Federal deficit spending is pushing the national debt to beyond bankrupting levels.


The City of Frederick has just contracted to help pay for an expensive pipeline 30 miles to the Potomac River (which is contaminated with dioxin, PCBs, mercury and the waste of 900,000 chickens in the Shenandoah Valley). Already during droughts, DC cannot rely only on the Potomac. The proposed new bioweapons facilities at Ft. Detrick will need lots of water, not to speak of the burden of watering the homes of the families of 2000 new employees at the Fort and others to be employed by the contracting firms. Water bills are coming. Already many workers making less than professional salaries cannot afford to live in Frederick.


The former chief American negotiator of the Biological Weapons Convention, James Leonard, has warned that the administration’s initiative could be interpreted as “development” of biological weapons in violation of the Biological Weapons Convention (BWC).

The former chief American negotiator of the Biological Weapons Convention, James Leonard, has warned that the administration’s initiative could be interpreted as “development” of biological weapons in violation of the Biological Weapons Convention (BWC). This explains the Bush administration’s rejection of the International Protocol on Inspection and Verification of biological weapons activity, supported by practically all of the other 130 nations that are party to the BWC. The administration’s decision to greatly expand our bioweapons facilities amounts to the doomed choice of arms race over arms control.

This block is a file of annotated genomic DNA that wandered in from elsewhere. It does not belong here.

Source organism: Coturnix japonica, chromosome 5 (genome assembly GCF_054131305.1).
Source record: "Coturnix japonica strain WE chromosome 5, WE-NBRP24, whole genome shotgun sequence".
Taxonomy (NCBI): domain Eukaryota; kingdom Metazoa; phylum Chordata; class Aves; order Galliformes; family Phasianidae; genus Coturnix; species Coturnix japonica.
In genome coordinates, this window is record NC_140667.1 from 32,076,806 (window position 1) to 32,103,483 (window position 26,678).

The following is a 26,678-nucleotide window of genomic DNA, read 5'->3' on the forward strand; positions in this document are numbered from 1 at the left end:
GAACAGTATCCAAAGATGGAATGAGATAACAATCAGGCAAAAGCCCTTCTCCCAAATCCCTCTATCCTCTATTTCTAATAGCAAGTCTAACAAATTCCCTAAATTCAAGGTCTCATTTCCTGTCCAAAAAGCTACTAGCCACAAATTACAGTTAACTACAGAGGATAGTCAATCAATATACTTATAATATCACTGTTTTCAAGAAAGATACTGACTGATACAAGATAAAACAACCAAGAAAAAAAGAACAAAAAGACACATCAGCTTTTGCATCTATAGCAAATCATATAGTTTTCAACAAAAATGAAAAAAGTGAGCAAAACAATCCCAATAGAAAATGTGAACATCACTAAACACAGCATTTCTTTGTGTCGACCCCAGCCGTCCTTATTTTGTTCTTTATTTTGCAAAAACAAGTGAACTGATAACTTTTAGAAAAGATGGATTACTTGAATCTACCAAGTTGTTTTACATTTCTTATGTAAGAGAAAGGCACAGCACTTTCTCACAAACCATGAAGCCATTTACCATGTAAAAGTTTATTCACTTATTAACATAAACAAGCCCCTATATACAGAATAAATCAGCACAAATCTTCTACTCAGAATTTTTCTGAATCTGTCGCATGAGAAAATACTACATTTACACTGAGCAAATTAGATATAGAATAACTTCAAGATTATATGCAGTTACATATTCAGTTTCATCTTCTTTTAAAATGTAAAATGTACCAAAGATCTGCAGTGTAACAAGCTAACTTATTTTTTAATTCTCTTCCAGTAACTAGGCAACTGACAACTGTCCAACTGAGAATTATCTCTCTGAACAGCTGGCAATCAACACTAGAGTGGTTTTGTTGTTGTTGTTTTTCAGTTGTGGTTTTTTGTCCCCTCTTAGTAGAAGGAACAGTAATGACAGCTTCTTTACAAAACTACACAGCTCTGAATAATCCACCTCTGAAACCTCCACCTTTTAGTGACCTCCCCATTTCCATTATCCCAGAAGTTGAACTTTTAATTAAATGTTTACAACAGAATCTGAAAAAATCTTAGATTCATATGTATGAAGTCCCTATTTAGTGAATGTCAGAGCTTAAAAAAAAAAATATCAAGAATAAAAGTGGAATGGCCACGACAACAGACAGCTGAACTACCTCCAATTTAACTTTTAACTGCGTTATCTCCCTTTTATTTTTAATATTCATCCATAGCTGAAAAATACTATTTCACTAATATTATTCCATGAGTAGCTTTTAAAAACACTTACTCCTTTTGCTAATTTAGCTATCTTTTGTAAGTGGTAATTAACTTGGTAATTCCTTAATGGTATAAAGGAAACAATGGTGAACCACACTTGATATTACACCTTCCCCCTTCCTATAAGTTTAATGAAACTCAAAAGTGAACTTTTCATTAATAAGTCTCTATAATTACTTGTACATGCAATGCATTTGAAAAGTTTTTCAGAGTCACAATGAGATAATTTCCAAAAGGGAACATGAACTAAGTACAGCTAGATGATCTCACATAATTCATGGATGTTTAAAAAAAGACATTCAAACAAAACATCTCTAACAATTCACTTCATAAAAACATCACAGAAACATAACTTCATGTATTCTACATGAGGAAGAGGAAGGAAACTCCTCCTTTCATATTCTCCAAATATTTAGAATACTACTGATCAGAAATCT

Dangerous pathogens, some with no cure, will escape in the event of accident, terror attack or an inside job like the October 9, 2001 anthrax attack on Democratic Senators. The latter intimidation helped stampede the Patriot Act passage and arguably terrorized Congress into authorizing a senseless war. See “Scientist faults lab’s security; ‘You could walk out with anything,’ researcher says” (front page, Frederick Post, 1/21/02): “Interviews with more than a dozen current and former Fort Detrick scientists provided a rare account of what they described as a lax security system, that could have done little to prevent an employee from smuggling the ingredients for biological terrorism out of the country’s premier biodefense lab [at USAMRIID]...” Also, see “Detrick lost pathogens: Army audit,” (front page, Frederick Post, 1/21/02): “Lab specimens of anthrax spores, Ebola virus and other pathogens disappeared from [USAMRIID] during a turbulent period of labor complaints and recriminations among rival scientists...” Also, see “Beyond the breach,” (front page, Frederick Post, 5/13/06): “During a two-week period in April four years ago, officials at the Army’s lead biodefense laboratory at Fort Detrick discovered anthrax spores had escaped carefully guarded suites into the building’s unprotected areas.” Also see “Risky Business” (Frederick Post, front page, 5/14/06): “Employees at USAMRIID, the Army’s leading biodefense laboratory, filed 161 biological defense mishap reports between April 1, 2002 and Dec. 1, 2005.”